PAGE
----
The battleground is Tibet. Invading troops massacre poorly armed peasant soldiers standing bravely in their way, doomed to defeat against a much more powerful, modern opponent.
Chinese invasion of 1950?
No - the aggressors in this case were the British nearly 50 years before the remote, landlocked nation was taken over by the Communists.
A fascinating album of original photographs sold at Henry Aldridge of Devizes on August 10 for a mid-estimate £10,000 to a UK-based specialist sheds light on the little-known campaign in which a British force bulldozed its way past the Tibetan forces to seize the capital, Lhasa, in 1904.
The Tibet Expedition was launched from India because of worries over Russian influence and eventually gained a number of concessions from Tibet, nominally under Chinese control at the time, but historians have questioned whether it was really worth the effort.
Lord Curzon, Viceroy of India, was obsessed with Russia's supposed advance towards the border and sanctioned the expedition to negotiate. The aim was to advance to the Tibetan fortress town of Gyantse to gain reparations but the force ended up going all the way to Lhasa.
This album with over 140 photos came by direct descent from the family of Captain William Charles Hayman, ADC to the expedition's leader, Colonel Francis Younghusband of the Indian Political Service (Younghusband was accompanied by a strong military escort commanded by Brigadier General James Macdonald).
The vast majority of the pictures are unpublished and they show various elements of the expedition: military, monasteries, scenery, towns and locals.
Up to 1904 many explorers had tried to reach Lhasa, closed to the outside world, but all Westerners failed and it took modern weapons, discipline and training to blast a way through - at a horrific cost to the defenders. Hundreds of Tibetans were shot down at Chumik Shenko and Lieutenant Arthur Hadow, commander of the Maxim guns detachment, wrote: "I got so sick of the slaughter that I ceased fire, though the general's order was to make as big a bag as possible. I hope I shall never again have to shoot down men walking away."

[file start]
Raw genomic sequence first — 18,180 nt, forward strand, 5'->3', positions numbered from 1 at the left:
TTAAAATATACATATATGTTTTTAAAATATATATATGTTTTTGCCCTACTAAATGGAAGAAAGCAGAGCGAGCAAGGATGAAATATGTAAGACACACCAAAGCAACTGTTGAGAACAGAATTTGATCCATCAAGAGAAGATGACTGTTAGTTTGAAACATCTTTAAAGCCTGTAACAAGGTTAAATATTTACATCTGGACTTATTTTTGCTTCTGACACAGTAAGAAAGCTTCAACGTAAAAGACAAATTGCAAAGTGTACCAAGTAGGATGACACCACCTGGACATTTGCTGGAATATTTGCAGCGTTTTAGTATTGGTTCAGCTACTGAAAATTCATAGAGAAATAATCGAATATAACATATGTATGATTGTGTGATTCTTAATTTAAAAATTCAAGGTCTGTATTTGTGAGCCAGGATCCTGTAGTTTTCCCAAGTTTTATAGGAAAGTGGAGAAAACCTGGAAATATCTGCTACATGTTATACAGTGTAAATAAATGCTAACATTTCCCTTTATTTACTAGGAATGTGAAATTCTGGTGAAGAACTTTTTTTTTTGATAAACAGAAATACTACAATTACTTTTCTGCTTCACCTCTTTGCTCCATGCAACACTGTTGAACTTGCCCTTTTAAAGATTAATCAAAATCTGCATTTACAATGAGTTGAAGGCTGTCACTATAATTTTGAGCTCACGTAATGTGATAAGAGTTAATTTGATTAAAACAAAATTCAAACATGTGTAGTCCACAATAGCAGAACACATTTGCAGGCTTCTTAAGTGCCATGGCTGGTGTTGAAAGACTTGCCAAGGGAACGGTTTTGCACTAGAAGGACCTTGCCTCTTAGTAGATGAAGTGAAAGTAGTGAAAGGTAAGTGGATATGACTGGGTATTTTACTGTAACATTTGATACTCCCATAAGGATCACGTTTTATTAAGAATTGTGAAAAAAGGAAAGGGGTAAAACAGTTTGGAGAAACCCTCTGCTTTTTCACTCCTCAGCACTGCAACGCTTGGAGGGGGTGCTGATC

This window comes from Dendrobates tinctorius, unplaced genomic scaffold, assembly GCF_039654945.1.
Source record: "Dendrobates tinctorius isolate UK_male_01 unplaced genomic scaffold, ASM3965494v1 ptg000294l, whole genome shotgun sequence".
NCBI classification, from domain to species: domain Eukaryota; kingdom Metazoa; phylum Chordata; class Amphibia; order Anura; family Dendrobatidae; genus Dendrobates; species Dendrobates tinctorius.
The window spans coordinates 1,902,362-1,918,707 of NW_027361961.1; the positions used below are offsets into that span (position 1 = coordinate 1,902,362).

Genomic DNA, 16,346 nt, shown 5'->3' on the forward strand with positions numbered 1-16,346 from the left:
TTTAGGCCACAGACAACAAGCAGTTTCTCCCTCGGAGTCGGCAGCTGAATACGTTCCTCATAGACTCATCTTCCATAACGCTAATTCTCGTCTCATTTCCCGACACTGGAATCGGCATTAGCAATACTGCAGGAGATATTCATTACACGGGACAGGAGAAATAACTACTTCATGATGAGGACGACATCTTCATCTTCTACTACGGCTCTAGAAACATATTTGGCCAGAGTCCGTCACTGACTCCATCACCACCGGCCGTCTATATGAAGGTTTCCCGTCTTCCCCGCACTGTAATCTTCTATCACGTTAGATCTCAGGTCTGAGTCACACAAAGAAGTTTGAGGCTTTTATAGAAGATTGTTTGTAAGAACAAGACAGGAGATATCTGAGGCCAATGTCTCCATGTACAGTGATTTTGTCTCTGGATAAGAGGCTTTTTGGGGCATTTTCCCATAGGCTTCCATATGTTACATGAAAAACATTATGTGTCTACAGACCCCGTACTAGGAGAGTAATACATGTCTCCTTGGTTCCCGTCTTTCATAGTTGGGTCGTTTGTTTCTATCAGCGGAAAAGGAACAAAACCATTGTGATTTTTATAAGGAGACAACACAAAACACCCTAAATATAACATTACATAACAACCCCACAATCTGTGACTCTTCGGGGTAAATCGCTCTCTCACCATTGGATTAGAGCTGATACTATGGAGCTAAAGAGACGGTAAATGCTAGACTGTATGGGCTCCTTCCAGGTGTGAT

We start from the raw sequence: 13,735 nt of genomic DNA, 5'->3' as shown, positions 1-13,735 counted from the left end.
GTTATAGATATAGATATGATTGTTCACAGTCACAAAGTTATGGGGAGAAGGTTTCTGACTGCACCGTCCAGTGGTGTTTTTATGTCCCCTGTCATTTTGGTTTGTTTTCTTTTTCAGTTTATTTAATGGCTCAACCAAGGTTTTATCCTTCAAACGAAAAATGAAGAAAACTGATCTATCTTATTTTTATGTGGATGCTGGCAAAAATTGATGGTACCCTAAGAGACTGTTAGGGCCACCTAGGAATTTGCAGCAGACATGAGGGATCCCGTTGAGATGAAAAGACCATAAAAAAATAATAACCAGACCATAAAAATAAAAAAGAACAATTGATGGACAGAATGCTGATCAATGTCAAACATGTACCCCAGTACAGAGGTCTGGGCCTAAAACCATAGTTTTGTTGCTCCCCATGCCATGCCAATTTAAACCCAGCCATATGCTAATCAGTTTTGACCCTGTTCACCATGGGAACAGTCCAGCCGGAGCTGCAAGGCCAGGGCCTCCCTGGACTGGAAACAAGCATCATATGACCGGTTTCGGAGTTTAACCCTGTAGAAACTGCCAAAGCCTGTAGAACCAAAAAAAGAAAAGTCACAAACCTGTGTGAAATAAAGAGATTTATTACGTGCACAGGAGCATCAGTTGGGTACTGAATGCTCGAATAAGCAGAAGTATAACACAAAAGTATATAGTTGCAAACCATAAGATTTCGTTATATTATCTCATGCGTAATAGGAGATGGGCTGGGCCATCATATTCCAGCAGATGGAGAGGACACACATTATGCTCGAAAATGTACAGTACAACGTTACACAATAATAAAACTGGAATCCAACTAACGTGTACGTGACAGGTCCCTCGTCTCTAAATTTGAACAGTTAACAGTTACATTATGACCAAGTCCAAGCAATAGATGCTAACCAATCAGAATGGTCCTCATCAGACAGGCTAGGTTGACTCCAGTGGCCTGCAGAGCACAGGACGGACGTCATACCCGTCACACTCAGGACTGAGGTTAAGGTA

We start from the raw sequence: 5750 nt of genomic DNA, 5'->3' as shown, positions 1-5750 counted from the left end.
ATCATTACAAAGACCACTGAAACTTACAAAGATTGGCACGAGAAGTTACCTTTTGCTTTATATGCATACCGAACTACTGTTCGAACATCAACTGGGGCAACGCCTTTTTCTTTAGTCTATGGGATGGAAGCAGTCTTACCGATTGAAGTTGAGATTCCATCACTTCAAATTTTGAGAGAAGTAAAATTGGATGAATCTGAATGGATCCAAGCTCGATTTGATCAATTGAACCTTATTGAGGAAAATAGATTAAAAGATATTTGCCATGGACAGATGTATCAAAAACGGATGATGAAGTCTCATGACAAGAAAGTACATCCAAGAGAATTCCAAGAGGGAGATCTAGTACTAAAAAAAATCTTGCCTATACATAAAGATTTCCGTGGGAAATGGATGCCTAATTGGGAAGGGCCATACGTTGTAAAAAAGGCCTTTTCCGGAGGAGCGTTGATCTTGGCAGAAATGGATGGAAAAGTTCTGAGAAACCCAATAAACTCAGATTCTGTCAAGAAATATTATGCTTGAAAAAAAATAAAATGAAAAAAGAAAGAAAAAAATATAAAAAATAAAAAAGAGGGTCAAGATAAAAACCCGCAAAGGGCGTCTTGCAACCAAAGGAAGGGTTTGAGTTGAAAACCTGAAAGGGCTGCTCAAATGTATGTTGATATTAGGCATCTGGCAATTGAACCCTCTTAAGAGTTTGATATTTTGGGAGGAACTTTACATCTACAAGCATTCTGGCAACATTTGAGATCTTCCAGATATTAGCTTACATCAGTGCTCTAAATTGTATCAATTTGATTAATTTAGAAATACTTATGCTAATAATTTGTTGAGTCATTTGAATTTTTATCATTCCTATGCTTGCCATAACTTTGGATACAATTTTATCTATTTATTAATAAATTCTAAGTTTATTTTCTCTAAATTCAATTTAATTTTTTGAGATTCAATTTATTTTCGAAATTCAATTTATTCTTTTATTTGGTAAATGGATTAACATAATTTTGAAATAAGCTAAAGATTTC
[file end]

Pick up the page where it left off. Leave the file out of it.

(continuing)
The sale also contained material brought back by Captain Hayman from the expedition including religious icons.
A Sino-Tibetan deity, Mahakala standing on a human figure holding a skull cap and chopper with a garland of skulls around his shoulders and waist, 8in (20.5cm high), sold for £65,000 against a £10,000-15,000 estimate to a buyer in the room against competition from phone bidders in China, Hong Kong and the US.
A 5in (12.5cm) high deity, Ushnishavijaya seated in a lotus position, went a Hong Kong phone bidder for £38,000, nearly five times the top estimate.
The buyer's premium was 15/12.5/10%